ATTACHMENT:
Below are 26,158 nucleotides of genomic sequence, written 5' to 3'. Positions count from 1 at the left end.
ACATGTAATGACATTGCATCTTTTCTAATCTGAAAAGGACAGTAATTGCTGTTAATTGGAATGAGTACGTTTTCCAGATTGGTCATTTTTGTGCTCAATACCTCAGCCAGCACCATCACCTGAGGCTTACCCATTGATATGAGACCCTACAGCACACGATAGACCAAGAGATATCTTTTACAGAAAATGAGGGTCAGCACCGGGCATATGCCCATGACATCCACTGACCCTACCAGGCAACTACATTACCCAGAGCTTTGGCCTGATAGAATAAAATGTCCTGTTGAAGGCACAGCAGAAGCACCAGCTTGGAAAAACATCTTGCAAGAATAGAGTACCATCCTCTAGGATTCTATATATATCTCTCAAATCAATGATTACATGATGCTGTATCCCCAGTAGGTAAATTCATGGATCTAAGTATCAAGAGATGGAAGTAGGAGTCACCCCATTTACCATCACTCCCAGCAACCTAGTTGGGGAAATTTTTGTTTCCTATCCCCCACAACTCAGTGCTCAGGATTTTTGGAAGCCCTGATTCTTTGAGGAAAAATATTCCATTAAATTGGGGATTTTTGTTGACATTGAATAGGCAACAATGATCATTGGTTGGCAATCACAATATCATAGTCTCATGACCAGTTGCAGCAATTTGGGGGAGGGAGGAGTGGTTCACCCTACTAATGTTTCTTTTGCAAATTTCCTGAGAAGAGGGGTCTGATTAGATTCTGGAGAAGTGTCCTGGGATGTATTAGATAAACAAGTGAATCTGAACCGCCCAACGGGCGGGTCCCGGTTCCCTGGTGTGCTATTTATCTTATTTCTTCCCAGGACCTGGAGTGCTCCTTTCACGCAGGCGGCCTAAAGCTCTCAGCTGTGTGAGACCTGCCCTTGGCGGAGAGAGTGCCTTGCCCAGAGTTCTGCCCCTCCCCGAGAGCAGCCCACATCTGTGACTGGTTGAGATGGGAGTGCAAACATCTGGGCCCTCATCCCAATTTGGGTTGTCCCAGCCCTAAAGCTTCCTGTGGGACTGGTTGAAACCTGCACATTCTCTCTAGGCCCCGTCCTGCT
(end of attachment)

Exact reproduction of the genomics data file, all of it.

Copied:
Below are 26,158 nucleotides of genomic sequence, written 5' to 3'. Positions count from 1 at the left end.
ACATGTAATGACATTGCATCTTTTCTAATCTGAAAAGGACAGTAATTGCTGTTAATTGGAATGAGTACGTTTTCCAGATTGGTCATTTTTGTGCTCAATACCTCAGCCAGCACCATCACCTGAGGCTTACCCATTGATATGAGACCCTACAGCACACGATAGACCAAGAGATATCTTTTACAGAAAATGAGGGTCAGCACCGGGCATATGCCCATGACATCCACTGACCCTACCAGGCAACTACATTACCCAGAGCTTTGGCCTGATAGAATAAAATGTCCTGTTGAAGGCACAGCAGAAGCACCAGCTTGGAAAAACATCTTGCAAGAATAGAGTACCATCCTCTAGGATTCTATATATATCTCTCAAATCAATGATTACATGATGCTGTATCCCCAGTAGGTAAATTCATGGATCTAAGTATCAAGAGATGGAAGTAGGAGTCACCCCATTTACCATCACTCCCAGCAACCTAGTTGGGGAAATTTTTGTTTCCTATCCCCCACAACTCAGTGCTCAGGATTTTTGGAAGCCCTGATTCTTTGAGGAAAAATATTCCATTAAATTGGGGATTTTTGTTGACATTGAATAGGCAACAATGATCATTGGTTGGCAATCACAATATCATAGTCTCATGACCAGTTGCAGCAATTTGGGGGAGGGAGGAGTGGTTCACCCTACTAATGTTTCTTTTGCAAATTTCCTGAGAAGAGGGGTCTGATTAGATTCTGGAGAAGTGTCCTGGGATGTATTAGATAAACAAGTGAATCTGAACCGCCCAACGGGCGGGTCCCGGTTCCCTGGTGTGCTATTTATCTTATTTCTTCCCAGGACCTGGAGTGCTCCTTTCACGCAGGCGGCCTAAAGCTCTCAGCTGTGTGAGACCTGCCCTTGGCGGAGAGAGTGCCTTGCCCAGAGTTCTGCCCCTCCCCGAGAGCAGCCCACATCTGTGACTGGTTGAGATGGGAGTGCAAACATCTGGGCCCTCATCCCAATTTGGGTTGTCCCAGCCCTAAAGCTTCCTGTGGGACTGGTTGAAACCTGCACATTCTCTCTAGGCCCCGTCCTGCT